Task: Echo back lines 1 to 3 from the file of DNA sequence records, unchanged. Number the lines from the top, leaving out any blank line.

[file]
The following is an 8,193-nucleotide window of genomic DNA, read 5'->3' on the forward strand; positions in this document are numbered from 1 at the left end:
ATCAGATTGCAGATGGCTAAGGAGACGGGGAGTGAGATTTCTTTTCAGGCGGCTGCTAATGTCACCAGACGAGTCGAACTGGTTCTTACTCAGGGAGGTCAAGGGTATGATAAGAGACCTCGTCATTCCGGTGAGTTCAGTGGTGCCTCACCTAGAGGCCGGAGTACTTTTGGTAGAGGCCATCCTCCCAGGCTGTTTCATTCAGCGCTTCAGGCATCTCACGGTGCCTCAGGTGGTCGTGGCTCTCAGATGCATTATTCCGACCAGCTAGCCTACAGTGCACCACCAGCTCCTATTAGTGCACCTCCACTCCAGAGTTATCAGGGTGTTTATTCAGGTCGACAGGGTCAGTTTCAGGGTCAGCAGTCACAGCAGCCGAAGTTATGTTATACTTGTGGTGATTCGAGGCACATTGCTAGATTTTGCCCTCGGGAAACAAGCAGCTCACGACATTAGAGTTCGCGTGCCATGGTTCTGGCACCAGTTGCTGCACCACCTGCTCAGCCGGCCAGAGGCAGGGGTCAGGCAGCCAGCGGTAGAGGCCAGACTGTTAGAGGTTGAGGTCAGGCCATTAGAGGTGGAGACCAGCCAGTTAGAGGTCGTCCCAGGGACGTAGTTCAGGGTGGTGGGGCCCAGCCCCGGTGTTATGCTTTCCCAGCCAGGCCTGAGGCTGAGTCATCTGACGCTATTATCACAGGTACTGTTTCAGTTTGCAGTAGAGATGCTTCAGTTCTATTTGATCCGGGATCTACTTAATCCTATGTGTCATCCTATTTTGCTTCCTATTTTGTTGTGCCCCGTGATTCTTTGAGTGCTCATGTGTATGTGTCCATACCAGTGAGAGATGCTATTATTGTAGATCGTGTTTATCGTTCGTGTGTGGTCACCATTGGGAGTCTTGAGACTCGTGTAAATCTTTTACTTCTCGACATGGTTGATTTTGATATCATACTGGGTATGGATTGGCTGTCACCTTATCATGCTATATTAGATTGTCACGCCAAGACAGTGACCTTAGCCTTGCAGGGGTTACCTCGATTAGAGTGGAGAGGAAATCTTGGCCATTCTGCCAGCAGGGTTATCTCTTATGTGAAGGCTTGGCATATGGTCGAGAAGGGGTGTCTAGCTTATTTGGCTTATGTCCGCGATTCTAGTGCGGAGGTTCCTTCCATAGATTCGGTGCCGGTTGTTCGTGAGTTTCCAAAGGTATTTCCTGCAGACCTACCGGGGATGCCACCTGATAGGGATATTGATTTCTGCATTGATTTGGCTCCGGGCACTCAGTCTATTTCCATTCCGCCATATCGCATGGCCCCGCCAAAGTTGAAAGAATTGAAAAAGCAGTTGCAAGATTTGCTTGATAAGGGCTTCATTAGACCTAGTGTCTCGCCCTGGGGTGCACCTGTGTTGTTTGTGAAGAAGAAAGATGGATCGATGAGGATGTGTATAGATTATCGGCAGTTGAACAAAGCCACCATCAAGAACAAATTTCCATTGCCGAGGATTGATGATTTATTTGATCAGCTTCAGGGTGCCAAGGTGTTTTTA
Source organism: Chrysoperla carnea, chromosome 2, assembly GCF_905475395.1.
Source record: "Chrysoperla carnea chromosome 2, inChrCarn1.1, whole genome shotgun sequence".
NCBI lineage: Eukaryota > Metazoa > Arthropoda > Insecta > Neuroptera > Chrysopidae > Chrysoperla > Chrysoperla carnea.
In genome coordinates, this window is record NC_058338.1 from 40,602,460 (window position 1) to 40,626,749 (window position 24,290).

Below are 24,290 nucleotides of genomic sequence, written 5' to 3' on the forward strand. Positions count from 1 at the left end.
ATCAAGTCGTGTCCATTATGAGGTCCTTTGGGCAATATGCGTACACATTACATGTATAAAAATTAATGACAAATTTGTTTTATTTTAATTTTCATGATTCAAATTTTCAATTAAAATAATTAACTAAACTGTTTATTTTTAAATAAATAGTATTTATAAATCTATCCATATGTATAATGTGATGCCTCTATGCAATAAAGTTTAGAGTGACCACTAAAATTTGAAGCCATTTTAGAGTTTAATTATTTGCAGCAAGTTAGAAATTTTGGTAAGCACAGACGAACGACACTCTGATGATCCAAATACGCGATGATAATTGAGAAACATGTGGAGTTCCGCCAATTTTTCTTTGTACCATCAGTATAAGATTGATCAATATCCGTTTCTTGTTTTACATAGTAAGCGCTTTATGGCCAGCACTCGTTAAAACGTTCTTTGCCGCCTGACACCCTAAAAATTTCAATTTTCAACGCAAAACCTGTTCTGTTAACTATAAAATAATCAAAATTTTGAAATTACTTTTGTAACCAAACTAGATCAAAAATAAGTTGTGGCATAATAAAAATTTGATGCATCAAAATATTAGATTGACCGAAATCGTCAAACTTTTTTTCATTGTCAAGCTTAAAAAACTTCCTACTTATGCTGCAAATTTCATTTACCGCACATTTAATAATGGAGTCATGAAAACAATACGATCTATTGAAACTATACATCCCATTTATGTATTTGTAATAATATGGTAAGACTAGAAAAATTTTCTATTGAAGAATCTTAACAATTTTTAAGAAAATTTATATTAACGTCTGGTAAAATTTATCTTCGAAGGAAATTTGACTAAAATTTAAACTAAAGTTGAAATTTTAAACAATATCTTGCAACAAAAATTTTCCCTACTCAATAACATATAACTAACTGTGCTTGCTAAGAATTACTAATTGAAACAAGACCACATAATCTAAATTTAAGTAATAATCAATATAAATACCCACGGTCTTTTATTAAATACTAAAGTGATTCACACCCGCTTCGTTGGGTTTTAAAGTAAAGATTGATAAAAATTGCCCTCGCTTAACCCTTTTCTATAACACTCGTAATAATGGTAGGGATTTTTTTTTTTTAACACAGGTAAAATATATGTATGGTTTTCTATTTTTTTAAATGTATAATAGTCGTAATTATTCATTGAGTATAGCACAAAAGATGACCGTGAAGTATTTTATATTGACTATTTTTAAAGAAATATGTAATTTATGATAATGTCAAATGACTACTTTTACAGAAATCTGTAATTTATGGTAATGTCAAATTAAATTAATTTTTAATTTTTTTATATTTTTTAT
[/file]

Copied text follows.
The following is an 8,193-nucleotide window of genomic DNA, read 5'->3' on the forward strand; positions in this document are numbered from 1 at the left end:
ATCAGATTGCAGATGGCTAAGGAGACGGGGAGTGAGATTTCTTTTCAGGCGGCTGCTAATGTCACCAGACGAGTCGAACTGGTTCTTACTCAGGGAGGTCAAGGGTATGATAAGAGACCTCGTCATTCCGGTGAGTTCAGTGGTGCCTCACCTAGAGGCCGGAGTACTTTTGGTAGAGGCCATCCTCCCAGGCTGTTTCATTCAGCGCTTCAGGCATCTCACGGTGCCTCAGGTGGTCGTGGCTCTCAGATGCATTATTCCGACCAGCTAGCCTACAGTGCACCACCAGCTCCTATTAGTGCACCTCCACTCCAGAGTTATCAGGGTGTTTATTCAGGTCGACAGGGTCAGTTTCAGGGTCAGCAGTCACAGCAGCCGAAGTTATGTTATACTTGTGGTGATTCGAGGCACATTGCTAGATTTTGCCCTCGGGAAACAAGCAGCTCACGACATTAGAGTTCGCGTGCCATGGTTCTGGCACCAGTTGCTGCACCACCTGCTCAGCCGGCCAGAGGCAGGGGTCAGGCAGCCAGCGGTAGAGGCCAGACTGTTAGAGGTTGAGGTCAGGCCATTAGAGGTGGAGACCAGCCAGTTAGAGGTCGTCCCAGGGACGTAGTTCAGGGTGGTGGGGCCCAGCCCCGGTGTTATGCTTTCCCAGCCAGGCCTGAGGCTGAGTCATCTGACGCTATTATCACAGGTACTGTTTCAGTTTGCAGTAGAGATGCTTCAGTTCTATTTGATCCGGGATCTACTTAATCCTATGTGTCATCCTATTTTGCTTCCTATTTTGTTGTGCCCCGTGATTCTTTGAGTGCTCATGTGTATGTGTCCATACCAGTGAGAGATGCTATTATTGTAGATCGTGTTTATCGTTCGTGTGTGGTCACCATTGGGAGTCTTGAGACTCGTGTAAATCTTTTACTTCTCGACATGGTTGATTTTGATATCATACTGGGTATGGATTGGCTGTCACCTTATCATGCTATATTAGATTGTCACGCCAAGACAGTGACCTTAGCCTTGCAGGGGTTACCTCGATTAGAGTGGAGAGGAAATCTTGGCCATTCTGCCAGCAGGGTTATCTCTTATGTGAAGGCTTGGCATATGGTCGAGAAGGGGTGTCTAGCTTATTTGGCTTATGTCCGCGATTCTAGTGCGGAGGTTCCTTCCATAGATTCGGTGCCGGTTGTTCGTGAGTTTCCAAAGGTATTTCCTGCAGACCTACCGGGGATGCCACCTGATAGGGATATTGATTTCTGCATTGATTTGGCTCCGGGCACTCAGTCTATTTCCATTCCGCCATATCGCATGGCCCCGCCAAAGTTGAAAGAATTGAAAAAGCAGTTGCAAGATTTGCTTGATAAGGGCTTCATTAGACCTAGTGTCTCGCCCTGGGGTGCACCTGTGTTGTTTGTGAAGAAGAAAGATGGATCGATGAGGATGTGTATAGATTATCGGCAGTTGAACAAAGCCACCATCAAGAACAAATTTCCATTGCCGAGGATTGATGATTTATTTGATCAGCTTCAGGGTGCCAAGGTGTTTTTA
Source organism: Chrysoperla carnea, chromosome 2, assembly GCF_905475395.1.